With elections taking place in Ceredigion in May 2021, this is an important opportunity for residents to make sure they can take part.
The annual canvass ensures that Electoral Services can keep the electoral register up to date, identifying any residents who are not registered or have moved.
Next year’s Senedd elections will be the first time 16-17 year olds and qualifying foreign citizens will be able to vote. It is therefore very important to capture these groups of people in the electoral register.
Electoral Registration Officer, Eifion Evans said: “It’s important that residents keep an eye out for messages so that we can make sure we have the right details on the electoral register for every address in the county. To make sure you are able to have your say at elections taking place next year, simply follow the instructions.
“If you’re not currently registered, your name will not appear in the messages we send. If you want to register, the easiest way is online at www.gov.uk/register-to-vote
“This year’s canvass, which we have to carry out by law, is taking place during a challenging public health situation. We are working to ensure that we take account of public health guidelines, including the continued importance of social distancing.”
People who have moved recently are particularly encouraged to look out for the voter registration messages from Ceredigion County Council and check the details. Research by the Electoral Commission indicates that recent home movers are far less likely to be registered than those who have lived at the same address for a long time.
Rhydian Thomas, Head of Electoral Commission Wales, said: “It’s really important that everyone who is entitled to vote is able to do so. More people are now entitled to vote in Wales, including 16-17 year olds and qualifying foreign citizens. Making sure you provide the necessary information to your local authority when it is needed will ensure the process runs smoothly. This is particularly helpful in the current public health situation, as it will help avoid the need for home visits from canvassers.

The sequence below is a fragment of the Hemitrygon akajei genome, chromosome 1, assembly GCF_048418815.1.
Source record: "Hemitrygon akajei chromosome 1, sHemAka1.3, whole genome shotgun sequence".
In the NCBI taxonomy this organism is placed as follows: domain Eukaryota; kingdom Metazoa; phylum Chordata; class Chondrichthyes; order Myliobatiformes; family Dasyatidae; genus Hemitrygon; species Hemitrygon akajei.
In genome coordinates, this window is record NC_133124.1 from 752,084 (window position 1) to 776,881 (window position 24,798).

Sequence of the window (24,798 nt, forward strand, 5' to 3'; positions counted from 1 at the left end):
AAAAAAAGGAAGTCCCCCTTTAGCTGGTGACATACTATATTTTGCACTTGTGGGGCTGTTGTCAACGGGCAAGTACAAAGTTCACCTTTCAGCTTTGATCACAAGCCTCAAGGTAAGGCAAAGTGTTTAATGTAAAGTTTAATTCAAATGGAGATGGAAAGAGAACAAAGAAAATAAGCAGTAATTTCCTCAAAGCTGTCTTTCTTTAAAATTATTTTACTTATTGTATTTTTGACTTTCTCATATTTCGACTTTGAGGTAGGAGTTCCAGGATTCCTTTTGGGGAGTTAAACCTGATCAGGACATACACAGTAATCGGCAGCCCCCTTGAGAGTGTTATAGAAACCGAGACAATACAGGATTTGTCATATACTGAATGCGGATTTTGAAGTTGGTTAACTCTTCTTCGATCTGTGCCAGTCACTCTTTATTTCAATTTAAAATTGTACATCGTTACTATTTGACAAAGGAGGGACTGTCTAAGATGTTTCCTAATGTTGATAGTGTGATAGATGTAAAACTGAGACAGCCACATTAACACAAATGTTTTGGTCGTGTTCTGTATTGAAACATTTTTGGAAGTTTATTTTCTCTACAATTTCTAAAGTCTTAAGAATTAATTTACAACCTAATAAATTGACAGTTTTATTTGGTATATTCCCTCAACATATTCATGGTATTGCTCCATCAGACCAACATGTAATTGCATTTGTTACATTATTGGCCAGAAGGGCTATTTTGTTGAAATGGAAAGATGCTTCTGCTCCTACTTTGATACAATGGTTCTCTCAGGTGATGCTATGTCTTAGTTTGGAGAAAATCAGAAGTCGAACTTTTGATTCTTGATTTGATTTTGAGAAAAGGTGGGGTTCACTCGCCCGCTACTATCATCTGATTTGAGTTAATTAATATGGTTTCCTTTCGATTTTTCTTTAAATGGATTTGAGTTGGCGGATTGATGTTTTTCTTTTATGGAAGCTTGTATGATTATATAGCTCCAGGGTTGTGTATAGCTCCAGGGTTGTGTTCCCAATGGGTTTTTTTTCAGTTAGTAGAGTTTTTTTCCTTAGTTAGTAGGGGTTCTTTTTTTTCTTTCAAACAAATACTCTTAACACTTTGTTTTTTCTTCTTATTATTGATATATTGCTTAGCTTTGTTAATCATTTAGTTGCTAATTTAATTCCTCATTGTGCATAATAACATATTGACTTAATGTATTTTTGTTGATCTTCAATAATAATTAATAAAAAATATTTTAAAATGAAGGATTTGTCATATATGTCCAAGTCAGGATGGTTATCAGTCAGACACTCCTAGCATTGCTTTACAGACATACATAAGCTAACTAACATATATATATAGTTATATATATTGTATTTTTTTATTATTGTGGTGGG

“There’s lots of helpful information about registering to vote on the website: https://www.
Residents who have any questions can contact Ceredigion’s Electoral Services on 01545 572032.
Conservatives accused of contempt for devolution
THE WESTMINSTER Government is undermining the devolution settlements of each of the UK’s nations according to opposition parties.
Just before the parliamentary recess, the Conservative Government published a White Paper on the future of the UK’s internal market. The same day, July 16, it opened a brief consultation. The Consultation lasted 28 days and ended yesterday, Thursday, August 13.
White papers are policy documents produced by the Government that set out their proposals for future legislation. White Papers are often published as Command Papers and may include a draft version of a Bill that is being planned. This provides a basis for further consultation and discussion with interested or affected groups and allows final changes to be made before a Bill is formally presented to Parliament.
The UK’s devolved administrations have reserved powers for a range of issues, including agricultural and animal welfare standards and building regulations.
The proposals advanced by Westminster would see powers of those two areas of policy removed from the devolved administrations’ control. Building regulations in England are both differently focused and of a lower standard than those in Wales. For example, harmonising building regulations around England’s lowest common denominator could scrap the Welsh Government’s regulation requiring sprinklers to be fitted in new homes.
The UK Government did not consult with any of the UK’s devolved administrations about its proposed legislation before publishing the White Paper and announcing an unusually brief consultation on such an important policy.
POWER GRAB? WHAT POWER GRAB? THAT POWER GRAB
When The Herald put the White Paper’s content to Conservative Shadow External Affairs Minister, Darren Millar, and asked about the change in powers over building regulations and animal welfare standards.
We received a furious response.
“To suggest that this is a power grab is utter nonsense,” fulminated Mr Millar.
We suggested no such thing. We asked only about two regulatory areas covered in a 104-page policy document.
Darren Millar continued: “As a result of the UK’s exit from the European Union scores of new powers are set to be transferred to the Welsh Parliament – so far from being a power grab, this is actually a significant power gain for Wales.